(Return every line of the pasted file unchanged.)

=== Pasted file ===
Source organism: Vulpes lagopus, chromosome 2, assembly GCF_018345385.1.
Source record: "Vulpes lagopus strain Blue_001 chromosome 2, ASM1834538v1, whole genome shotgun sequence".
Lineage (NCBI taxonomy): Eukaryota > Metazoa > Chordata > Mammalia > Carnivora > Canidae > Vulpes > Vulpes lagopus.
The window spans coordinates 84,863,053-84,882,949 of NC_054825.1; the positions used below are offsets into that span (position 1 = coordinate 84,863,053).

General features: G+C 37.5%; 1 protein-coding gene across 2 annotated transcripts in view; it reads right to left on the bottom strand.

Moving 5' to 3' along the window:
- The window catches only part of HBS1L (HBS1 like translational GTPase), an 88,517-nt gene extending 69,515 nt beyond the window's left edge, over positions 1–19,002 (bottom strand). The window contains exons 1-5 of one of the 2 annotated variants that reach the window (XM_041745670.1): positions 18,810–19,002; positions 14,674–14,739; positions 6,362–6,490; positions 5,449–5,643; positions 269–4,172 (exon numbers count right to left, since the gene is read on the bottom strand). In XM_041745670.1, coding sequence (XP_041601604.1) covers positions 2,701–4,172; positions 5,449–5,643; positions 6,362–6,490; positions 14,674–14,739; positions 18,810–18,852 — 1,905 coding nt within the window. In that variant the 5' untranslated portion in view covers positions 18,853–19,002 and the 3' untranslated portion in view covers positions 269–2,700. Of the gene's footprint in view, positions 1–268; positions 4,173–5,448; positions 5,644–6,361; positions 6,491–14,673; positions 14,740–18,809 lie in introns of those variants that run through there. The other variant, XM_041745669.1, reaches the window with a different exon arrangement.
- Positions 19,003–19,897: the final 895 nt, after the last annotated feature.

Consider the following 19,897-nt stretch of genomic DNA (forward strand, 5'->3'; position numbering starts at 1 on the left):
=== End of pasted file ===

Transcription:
Source organism: Vulpes lagopus, chromosome 2, assembly GCF_018345385.1.
Source record: "Vulpes lagopus strain Blue_001 chromosome 2, ASM1834538v1, whole genome shotgun sequence".
Lineage (NCBI taxonomy): Eukaryota > Metazoa > Chordata > Mammalia > Carnivora > Canidae > Vulpes > Vulpes lagopus.
The window spans coordinates 84,863,053-84,882,949 of NC_054825.1; the positions used below are offsets into that span (position 1 = coordinate 84,863,053).

General features: G+C 37.5%; 1 protein-coding gene across 2 annotated transcripts in view; it reads right to left on the bottom strand.

Moving 5' to 3' along the window:
- The window catches only part of HBS1L (HBS1 like translational GTPase), an 88,517-nt gene extending 69,515 nt beyond the window's left edge, over positions 1–19,002 (bottom strand). The window contains exons 1-5 of one of the 2 annotated variants that reach the window (XM_041745670.1): positions 18,810–19,002; positions 14,674–14,739; positions 6,362–6,490; positions 5,449–5,643; positions 269–4,172 (exon numbers count right to left, since the gene is read on the bottom strand). In XM_041745670.1, coding sequence (XP_041601604.1) covers positions 2,701–4,172; positions 5,449–5,643; positions 6,362–6,490; positions 14,674–14,739; positions 18,810–18,852 — 1,905 coding nt within the window. In that variant the 5' untranslated portion in view covers positions 18,853–19,002 and the 3' untranslated portion in view covers positions 269–2,700. Of the gene's footprint in view, positions 1–268; positions 4,173–5,448; positions 5,644–6,361; positions 6,491–14,673; positions 14,740–18,809 lie in introns of those variants that run through there. The other variant, XM_041745669.1, reaches the window with a different exon arrangement.
- Positions 19,003–19,897: the final 895 nt, after the last annotated feature.

Consider the following 19,897-nt stretch of genomic DNA (forward strand, 5'->3'; position numbering starts at 1 on the left):